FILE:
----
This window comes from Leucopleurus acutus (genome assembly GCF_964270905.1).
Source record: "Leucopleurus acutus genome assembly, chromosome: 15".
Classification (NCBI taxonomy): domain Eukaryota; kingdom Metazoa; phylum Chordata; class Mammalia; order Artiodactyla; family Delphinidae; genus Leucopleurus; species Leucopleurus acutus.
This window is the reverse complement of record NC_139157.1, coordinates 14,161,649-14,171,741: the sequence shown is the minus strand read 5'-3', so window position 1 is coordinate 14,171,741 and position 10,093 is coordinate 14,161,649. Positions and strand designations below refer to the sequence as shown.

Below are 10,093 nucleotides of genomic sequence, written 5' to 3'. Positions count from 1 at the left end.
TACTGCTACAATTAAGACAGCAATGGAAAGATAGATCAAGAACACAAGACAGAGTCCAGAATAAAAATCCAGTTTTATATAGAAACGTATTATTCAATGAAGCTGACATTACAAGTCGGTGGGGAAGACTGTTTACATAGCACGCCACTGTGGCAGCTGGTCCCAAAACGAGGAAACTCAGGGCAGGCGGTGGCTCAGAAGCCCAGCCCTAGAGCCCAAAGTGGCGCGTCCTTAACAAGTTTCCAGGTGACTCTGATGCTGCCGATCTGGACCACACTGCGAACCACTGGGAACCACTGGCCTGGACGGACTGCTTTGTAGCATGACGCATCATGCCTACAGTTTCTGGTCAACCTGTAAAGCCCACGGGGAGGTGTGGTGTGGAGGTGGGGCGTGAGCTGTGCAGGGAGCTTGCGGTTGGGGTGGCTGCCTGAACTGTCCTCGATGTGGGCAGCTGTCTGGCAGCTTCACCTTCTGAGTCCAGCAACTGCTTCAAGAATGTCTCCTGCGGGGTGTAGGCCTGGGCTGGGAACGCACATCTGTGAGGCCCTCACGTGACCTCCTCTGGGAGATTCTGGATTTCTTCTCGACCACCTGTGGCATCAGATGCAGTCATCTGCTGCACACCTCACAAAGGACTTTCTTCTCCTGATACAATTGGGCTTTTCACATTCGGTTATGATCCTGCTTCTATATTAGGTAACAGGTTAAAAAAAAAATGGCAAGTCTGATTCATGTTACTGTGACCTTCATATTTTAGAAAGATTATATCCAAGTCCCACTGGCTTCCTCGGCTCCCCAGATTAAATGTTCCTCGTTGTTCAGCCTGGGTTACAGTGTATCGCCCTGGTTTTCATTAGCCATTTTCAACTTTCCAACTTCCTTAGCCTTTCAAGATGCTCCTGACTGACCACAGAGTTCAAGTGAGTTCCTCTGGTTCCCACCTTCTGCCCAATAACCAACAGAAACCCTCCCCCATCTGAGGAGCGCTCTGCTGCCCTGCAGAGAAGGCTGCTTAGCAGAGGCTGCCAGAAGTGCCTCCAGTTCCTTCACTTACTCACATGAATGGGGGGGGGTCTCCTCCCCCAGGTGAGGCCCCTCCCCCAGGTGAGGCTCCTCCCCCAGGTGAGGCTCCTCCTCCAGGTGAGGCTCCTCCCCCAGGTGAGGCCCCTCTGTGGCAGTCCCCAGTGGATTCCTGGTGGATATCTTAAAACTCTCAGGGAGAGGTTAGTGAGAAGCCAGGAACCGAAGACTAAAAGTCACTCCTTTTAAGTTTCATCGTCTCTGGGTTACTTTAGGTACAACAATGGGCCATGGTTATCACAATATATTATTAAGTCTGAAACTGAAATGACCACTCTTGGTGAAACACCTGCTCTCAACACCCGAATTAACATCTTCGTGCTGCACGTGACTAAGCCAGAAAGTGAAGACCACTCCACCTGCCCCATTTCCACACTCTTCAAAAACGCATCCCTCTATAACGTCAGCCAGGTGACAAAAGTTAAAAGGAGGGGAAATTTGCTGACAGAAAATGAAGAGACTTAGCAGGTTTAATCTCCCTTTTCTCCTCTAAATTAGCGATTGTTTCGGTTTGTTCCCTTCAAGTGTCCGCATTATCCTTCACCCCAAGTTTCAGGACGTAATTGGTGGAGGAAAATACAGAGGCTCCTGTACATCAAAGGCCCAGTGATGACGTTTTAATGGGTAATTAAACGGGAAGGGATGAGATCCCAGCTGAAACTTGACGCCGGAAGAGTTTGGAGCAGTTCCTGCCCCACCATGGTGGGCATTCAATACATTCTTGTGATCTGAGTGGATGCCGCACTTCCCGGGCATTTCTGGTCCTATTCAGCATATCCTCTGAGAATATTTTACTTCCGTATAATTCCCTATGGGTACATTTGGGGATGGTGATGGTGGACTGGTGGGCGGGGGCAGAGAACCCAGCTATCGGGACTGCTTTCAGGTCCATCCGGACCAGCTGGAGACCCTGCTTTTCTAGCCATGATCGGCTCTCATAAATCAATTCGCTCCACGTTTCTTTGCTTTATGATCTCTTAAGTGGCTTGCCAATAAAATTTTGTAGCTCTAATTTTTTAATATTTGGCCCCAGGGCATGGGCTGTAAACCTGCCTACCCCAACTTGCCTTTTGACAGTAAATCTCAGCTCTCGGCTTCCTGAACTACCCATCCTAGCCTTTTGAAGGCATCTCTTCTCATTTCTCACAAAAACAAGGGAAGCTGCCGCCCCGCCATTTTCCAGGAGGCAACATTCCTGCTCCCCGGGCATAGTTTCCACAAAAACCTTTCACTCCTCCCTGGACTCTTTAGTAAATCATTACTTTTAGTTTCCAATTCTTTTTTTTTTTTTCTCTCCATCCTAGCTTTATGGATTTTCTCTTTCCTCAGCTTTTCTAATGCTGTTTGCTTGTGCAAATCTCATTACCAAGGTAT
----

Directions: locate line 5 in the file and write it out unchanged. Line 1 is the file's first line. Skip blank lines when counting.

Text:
Below are 10,093 nucleotides of genomic sequence, written 5' to 3'. Positions count from 1 at the left end.